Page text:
How to make an open-source, computerized map of the brain

This post was contributed by Mason Muerhoff, who is the Associate University Relations Specialist for the Waisman Center. 

In search of a way to improve how scientists analyze brain images, researchers at the University of Wisconsin–Madison Waisman Center decided to build a brain.

Or at least, a brain model.

Waisman Center senior scientist Alexander Converse and colleagues from several international universities recently published a rhesus macaque brain atlas aligned to a magnetic resonance imaging (MRI) template. The result is a three-dimensional, computerized map of the rhesus brain.

Senior scientist Alexander Converse used PET scans to analyze how the brain works.

Senior scientist Alexander Converse used PET scans to analyze how the brain works.

The map, Converse says, offers a tool for comparison for the positron emission tomography (PET) scans that he conducts in his research. Scientists use PET scans to reveal how organs and tissues in a subject are functioning.

“I’m really interested in how the whole brain works, and how it relates to behavior,” Converse says, and so far, he has used the new tool to pinpoint regions in the brain where specific activity is recorded during PET scans.

“It’s just so cool that with PET we can do this dynamic modeling and watch these radiotracers that have really exquisite biochemical specificity,” says Converse, referring to the slightly radioactive materials that the PET scanners track.

The new tool has both geographical and functional uses, Converse says, depending on how it’s employed. But it may also provide insights into the functional connectivity of the brain, enabling researchers to investigate how rhesus neurochemistry interacts with brain activity visible by functional MRI (fMRI).

Rhesus brains are approximately 15 times smaller than human brains, Converse says, but “the lay of the land is similar, so these different regions that we are interested in have a lot of homologues between the two species.”

The atlas is composed of regions of interest that have already been widely studied, Converse says, and he and his colleagues – hailing from Canada, Germany, and the Netherlands – made their National Institutes of Health-funded study data open source; the set of 200 brain regions is available for anyone to download.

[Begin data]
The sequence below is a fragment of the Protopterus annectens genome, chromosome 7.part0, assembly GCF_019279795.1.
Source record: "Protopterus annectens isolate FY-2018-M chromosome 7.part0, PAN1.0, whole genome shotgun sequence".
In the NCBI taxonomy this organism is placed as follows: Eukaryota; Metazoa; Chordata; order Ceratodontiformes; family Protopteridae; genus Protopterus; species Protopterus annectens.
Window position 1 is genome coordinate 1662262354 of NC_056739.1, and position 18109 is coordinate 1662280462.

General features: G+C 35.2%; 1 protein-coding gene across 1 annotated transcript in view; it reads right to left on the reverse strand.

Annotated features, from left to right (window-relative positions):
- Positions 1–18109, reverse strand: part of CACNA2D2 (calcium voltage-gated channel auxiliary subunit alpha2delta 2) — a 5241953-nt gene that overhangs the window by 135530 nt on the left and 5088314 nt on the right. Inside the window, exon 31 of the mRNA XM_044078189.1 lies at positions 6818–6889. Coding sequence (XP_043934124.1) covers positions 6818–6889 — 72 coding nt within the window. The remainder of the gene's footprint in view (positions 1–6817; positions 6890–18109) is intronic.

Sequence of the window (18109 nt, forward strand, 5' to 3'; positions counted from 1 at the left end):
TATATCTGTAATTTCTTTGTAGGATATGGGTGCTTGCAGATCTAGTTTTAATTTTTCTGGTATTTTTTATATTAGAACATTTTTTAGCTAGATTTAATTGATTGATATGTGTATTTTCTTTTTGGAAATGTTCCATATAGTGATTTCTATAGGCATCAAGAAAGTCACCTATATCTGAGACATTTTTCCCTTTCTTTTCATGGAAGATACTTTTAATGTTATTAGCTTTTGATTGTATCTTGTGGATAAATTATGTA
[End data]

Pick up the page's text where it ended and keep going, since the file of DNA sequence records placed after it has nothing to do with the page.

The map was created using an existing set of digital slices of rhesus brains used by a wide variety of researchers and considered to be the gold standard anatomical reference. That set, called the Paxinos atlas, used 45 micron-thick slices – smaller than the width of a human hair – of the entire rhesus brain at half-millimeter intervals to develop digital versions of each slice.

Jeff Moirano, a graduate student in medical physics and lead author of the study, combined this highly-detailed anatomical Paxinos atlas with an MRI template. The template was created by Donald McLaren, who at the time was a graduate student in the lab of Sterling Johnson, Waisman Center affiliate and professor in the department of medicine. It combined 112 rhesus MRIs.

Moirano placed the slices one after another from front to back in a computer program, smoothed out any misalignments between neighboring slices, and used special algorithms to fill in any gaps that were left in the program.

He then performed the three-dimensional alignment by matching the gray matter regions of the rhesus brain – areas made up of mostly nerve cell bodies and dendrites –in the Paxinos slices to the gray matter regions in the MRI template.

The team used both qualitative and quantitative methods to measure the accuracy of the 3D map. Comparisons from the map to hand-drawn atlas sketches showed that the regions aligned well. Quantitatively, Converse tested the atlas against MRI and PET source datasets, again showing good alignment.

The product?

These colorized images of the brain reveal each individual region.

These colorized images of the brain reveal each individual region.

“This beautiful picture, this map with these multi-colored regions lined up with the right parts of the MRI,” says Converse. “Once you’ve got this 3D object, and you’re happy with it, then in the computer you can slice it any way you want.”

This work was primarily funded by the NIH grant R21EB004482, with additional support from R01AA012277, P50MH100031, and U54HD090256. It was also funded by JS McDonnell Collaborative Research Grant 220020255.